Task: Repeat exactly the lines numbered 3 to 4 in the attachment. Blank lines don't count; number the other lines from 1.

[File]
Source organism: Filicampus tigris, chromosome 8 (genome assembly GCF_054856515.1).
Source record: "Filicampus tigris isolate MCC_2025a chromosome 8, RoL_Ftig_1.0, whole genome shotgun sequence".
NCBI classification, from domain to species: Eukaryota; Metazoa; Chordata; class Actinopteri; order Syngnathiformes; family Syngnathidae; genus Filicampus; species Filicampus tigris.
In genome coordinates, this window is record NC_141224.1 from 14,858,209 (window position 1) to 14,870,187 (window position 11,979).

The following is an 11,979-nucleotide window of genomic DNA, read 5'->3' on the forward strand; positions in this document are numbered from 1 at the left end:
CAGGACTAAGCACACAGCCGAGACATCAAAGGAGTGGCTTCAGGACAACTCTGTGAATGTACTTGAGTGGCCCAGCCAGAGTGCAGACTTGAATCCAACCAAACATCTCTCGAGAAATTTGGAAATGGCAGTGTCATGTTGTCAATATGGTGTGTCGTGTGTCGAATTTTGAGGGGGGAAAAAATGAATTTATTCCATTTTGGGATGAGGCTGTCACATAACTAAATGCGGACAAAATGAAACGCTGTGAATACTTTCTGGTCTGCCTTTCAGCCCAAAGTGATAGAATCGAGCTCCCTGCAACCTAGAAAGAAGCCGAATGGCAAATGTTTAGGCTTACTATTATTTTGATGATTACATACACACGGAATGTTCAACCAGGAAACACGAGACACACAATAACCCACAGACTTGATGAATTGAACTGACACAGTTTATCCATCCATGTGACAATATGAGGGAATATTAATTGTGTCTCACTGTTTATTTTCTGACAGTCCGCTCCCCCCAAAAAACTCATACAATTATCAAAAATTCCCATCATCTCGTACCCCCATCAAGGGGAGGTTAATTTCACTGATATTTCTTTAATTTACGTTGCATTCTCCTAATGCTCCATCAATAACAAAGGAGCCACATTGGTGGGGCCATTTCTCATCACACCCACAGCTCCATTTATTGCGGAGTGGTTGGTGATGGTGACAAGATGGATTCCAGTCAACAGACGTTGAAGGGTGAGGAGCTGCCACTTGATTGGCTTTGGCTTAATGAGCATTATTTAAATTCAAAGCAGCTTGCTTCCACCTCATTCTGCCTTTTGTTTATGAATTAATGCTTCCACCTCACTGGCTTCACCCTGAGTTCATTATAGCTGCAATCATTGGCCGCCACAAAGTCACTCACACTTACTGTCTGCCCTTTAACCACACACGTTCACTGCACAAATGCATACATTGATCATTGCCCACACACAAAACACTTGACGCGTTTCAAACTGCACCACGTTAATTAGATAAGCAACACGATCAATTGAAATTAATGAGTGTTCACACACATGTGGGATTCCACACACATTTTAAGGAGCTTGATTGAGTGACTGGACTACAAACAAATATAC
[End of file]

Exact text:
NCBI classification, from domain to species: Eukaryota; Metazoa; Chordata; class Actinopteri; order Syngnathiformes; family Syngnathidae; genus Filicampus; species Filicampus tigris.
In genome coordinates, this window is record NC_141224.1 from 14,858,209 (window position 1) to 14,870,187 (window position 11,979).